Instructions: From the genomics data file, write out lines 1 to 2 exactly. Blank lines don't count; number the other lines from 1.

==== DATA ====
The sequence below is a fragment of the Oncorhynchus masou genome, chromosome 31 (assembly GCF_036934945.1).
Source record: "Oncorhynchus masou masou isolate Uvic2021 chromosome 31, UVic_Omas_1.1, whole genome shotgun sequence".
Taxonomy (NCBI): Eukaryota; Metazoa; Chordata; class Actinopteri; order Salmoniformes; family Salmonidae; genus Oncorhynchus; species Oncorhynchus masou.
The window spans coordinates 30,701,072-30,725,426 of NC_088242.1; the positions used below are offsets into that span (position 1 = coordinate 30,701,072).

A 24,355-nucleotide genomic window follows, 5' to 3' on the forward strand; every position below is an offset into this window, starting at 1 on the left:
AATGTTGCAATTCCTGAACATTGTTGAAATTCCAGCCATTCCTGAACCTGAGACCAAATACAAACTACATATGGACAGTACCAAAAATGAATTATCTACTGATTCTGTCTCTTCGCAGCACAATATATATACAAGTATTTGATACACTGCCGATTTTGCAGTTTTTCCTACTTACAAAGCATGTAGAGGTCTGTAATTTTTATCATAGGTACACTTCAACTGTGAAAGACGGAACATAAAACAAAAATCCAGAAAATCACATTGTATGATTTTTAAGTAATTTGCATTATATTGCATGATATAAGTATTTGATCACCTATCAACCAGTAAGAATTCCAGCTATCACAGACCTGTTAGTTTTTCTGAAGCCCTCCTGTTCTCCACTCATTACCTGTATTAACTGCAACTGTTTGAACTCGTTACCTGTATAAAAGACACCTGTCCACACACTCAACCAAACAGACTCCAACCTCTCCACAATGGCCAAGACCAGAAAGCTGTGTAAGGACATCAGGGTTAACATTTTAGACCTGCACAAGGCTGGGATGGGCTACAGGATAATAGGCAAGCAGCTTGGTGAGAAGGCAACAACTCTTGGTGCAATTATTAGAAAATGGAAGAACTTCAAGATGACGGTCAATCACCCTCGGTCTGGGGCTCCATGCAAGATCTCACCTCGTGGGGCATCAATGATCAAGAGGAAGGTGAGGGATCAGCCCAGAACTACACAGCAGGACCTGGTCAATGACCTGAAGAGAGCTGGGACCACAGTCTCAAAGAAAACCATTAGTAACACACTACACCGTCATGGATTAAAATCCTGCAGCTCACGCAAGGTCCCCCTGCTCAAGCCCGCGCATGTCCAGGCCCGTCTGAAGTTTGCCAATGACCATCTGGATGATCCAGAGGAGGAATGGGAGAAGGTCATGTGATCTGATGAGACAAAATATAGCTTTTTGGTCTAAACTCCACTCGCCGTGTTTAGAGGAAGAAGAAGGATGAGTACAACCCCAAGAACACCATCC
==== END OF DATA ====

The sequence below is a fragment of the Oncorhynchus masou genome, chromosome 31 (assembly GCF_036934945.1).
Source record: "Oncorhynchus masou masou isolate Uvic2021 chromosome 31, UVic_Omas_1.1, whole genome shotgun sequence".